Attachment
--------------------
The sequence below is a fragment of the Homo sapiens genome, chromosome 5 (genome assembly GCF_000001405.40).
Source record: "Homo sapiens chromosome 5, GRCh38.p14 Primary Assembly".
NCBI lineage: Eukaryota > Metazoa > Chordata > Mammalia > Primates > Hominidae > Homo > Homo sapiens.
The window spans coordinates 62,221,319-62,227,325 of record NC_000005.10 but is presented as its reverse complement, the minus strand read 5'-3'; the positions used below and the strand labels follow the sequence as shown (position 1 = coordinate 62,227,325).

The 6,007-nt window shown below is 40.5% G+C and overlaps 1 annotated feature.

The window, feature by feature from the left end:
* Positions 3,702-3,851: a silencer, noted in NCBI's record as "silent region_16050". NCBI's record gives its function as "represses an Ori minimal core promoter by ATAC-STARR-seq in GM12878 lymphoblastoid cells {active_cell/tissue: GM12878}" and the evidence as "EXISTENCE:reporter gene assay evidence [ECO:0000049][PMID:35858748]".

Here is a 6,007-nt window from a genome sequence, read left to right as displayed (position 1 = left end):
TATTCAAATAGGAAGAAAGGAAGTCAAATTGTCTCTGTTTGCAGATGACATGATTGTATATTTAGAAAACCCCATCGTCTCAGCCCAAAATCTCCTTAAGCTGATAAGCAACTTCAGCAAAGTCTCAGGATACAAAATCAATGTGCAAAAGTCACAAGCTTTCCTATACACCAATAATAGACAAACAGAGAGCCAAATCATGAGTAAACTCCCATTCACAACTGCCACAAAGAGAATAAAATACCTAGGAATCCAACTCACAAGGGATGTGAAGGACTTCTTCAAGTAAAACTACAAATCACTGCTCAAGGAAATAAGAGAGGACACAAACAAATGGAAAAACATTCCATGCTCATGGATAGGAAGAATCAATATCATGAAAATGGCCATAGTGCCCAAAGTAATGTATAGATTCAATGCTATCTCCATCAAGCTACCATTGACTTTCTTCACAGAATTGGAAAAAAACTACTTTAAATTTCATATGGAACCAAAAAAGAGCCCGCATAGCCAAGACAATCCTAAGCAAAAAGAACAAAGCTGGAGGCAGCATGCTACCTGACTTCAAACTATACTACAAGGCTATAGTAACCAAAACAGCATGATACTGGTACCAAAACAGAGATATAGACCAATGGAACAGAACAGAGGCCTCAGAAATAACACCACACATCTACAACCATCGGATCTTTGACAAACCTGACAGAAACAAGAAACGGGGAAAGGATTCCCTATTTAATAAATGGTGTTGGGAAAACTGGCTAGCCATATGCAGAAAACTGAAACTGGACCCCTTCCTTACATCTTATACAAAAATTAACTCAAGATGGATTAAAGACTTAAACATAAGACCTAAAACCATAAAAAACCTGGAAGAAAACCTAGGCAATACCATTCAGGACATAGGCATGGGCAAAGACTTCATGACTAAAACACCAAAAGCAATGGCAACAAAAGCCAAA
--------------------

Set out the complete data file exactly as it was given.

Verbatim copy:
The sequence below is a fragment of the Homo sapiens genome, chromosome 5 (genome assembly GCF_000001405.40).
Source record: "Homo sapiens chromosome 5, GRCh38.p14 Primary Assembly".
NCBI lineage: Eukaryota > Metazoa > Chordata > Mammalia > Primates > Hominidae > Homo > Homo sapiens.
The window spans coordinates 62,221,319-62,227,325 of record NC_000005.10 but is presented as its reverse complement, the minus strand read 5'-3'; the positions used below and the strand labels follow the sequence as shown (position 1 = coordinate 62,227,325).

The 6,007-nt window shown below is 40.5% G+C and overlaps 1 annotated feature.

The window, feature by feature from the left end:
* Positions 3,702-3,851: a silencer, noted in NCBI's record as "silent region_16050". NCBI's record gives its function as "represses an Ori minimal core promoter by ATAC-STARR-seq in GM12878 lymphoblastoid cells {active_cell/tissue: GM12878}" and the evidence as "EXISTENCE:reporter gene assay evidence [ECO:0000049][PMID:35858748]".

Here is a 6,007-nt window from a genome sequence, read left to right as displayed (position 1 = left end):
TATTCAAATAGGAAGAAAGGAAGTCAAATTGTCTCTGTTTGCAGATGACATGATTGTATATTTAGAAAACCCCATCGTCTCAGCCCAAAATCTCCTTAAGCTGATAAGCAACTTCAGCAAAGTCTCAGGATACAAAATCAATGTGCAAAAGTCACAAGCTTTCCTATACACCAATAATAGACAAACAGAGAGCCAAATCATGAGTAAACTCCCATTCACAACTGCCACAAAGAGAATAAAATACCTAGGAATCCAACTCACAAGGGATGTGAAGGACTTCTTCAAGTAAAACTACAAATCACTGCTCAAGGAAATAAGAGAGGACACAAACAAATGGAAAAACATTCCATGCTCATGGATAGGAAGAATCAATATCATGAAAATGGCCATAGTGCCCAAAGTAATGTATAGATTCAATGCTATCTCCATCAAGCTACCATTGACTTTCTTCACAGAATTGGAAAAAAACTACTTTAAATTTCATATGGAACCAAAAAAGAGCCCGCATAGCCAAGACAATCCTAAGCAAAAAGAACAAAGCTGGAGGCAGCATGCTACCTGACTTCAAACTATACTACAAGGCTATAGTAACCAAAACAGCATGATACTGGTACCAAAACAGAGATATAGACCAATGGAACAGAACAGAGGCCTCAGAAATAACACCACACATCTACAACCATCGGATCTTTGACAAACCTGACAGAAACAAGAAACGGGGAAAGGATTCCCTATTTAATAAATGGTGTTGGGAAAACTGGCTAGCCATATGCAGAAAACTGAAACTGGACCCCTTCCTTACATCTTATACAAAAATTAACTCAAGATGGATTAAAGACTTAAACATAAGACCTAAAACCATAAAAAACCTGGAAGAAAACCTAGGCAATACCATTCAGGACATAGGCATGGGCAAAGACTTCATGACTAAAACACCAAAAGCAATGGCAACAAAAGCCAAA